November 6, 2009
A priority queue is a data structure that permits insertion of a new element and retrieval of its smallest member; we have seen priority queues in two previous exercises. Priority queues permit sorting by inserting elements in random order and retrieving them in sorted order. Heapsort uses the heap data structure to maintain a priority queue. The heap is a tree embedded in an array, with the property that the item at each index i of the array is less than the children at indices 2i and 2i+1.
The key to understanding heapsort is a function we call
heapify that gives the sub-array
A[i .. n] the heap property if the sub-array
A[i+1 .. n] already has the property.
Heapify starts at the ith element of the array and swaps each element with its smallest child, repeating the operation at that child, stopping at the end of the array or when the current element is smaller than either of its children. Then heapsort works in two phases; the first phase forms an initial heap by calling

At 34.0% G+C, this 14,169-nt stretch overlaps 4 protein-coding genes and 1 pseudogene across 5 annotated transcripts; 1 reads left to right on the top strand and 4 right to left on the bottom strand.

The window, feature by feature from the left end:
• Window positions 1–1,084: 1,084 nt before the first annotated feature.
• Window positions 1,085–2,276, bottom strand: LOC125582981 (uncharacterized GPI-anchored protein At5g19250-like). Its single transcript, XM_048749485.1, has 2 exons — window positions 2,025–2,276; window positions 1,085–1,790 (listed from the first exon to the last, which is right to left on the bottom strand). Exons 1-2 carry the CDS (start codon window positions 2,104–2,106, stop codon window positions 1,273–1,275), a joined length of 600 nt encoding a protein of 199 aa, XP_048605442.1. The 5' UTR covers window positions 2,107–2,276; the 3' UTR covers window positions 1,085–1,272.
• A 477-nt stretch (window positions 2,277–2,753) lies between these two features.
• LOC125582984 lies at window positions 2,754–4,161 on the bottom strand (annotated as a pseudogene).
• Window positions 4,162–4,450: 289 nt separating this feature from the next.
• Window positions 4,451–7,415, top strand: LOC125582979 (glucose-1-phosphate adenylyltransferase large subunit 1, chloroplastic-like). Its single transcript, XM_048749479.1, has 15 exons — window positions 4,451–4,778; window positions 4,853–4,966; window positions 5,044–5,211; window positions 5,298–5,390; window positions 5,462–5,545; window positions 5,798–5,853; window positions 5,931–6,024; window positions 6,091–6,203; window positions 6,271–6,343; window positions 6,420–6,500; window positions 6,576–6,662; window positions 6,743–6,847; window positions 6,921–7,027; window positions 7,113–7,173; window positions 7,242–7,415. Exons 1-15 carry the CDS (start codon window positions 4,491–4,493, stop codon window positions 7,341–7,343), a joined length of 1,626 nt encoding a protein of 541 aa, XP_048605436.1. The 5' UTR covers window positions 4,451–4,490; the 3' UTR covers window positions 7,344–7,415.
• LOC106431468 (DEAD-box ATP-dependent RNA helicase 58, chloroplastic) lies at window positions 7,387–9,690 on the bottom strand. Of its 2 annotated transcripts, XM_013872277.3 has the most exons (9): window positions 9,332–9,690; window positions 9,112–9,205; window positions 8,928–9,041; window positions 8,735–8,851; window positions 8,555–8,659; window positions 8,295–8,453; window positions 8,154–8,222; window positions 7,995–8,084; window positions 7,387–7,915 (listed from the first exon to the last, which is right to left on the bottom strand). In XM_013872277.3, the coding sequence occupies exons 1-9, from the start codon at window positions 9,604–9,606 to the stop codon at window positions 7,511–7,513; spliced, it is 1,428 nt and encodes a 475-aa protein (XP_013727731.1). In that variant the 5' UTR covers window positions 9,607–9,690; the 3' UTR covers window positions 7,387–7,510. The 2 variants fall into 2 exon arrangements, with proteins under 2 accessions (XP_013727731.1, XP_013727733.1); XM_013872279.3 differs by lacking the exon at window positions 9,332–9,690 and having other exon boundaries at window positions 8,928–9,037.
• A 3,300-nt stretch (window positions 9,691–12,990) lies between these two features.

heapify on each element of the array from n/2 down to 1, then a second phase extracts the elements in order by repeatedly swapping the first element with the last, re-heaping the sub-array that excludes the last element, and recurring with the smaller sub-array that excludes the last element.
Your task is to write a function that sorts an array using the heapsort algorithm, using the conventions of the prior exercise. When you are finished, you are welcome to read or run a suggested solution, or to post your solution or discuss the exercise in the comments below.
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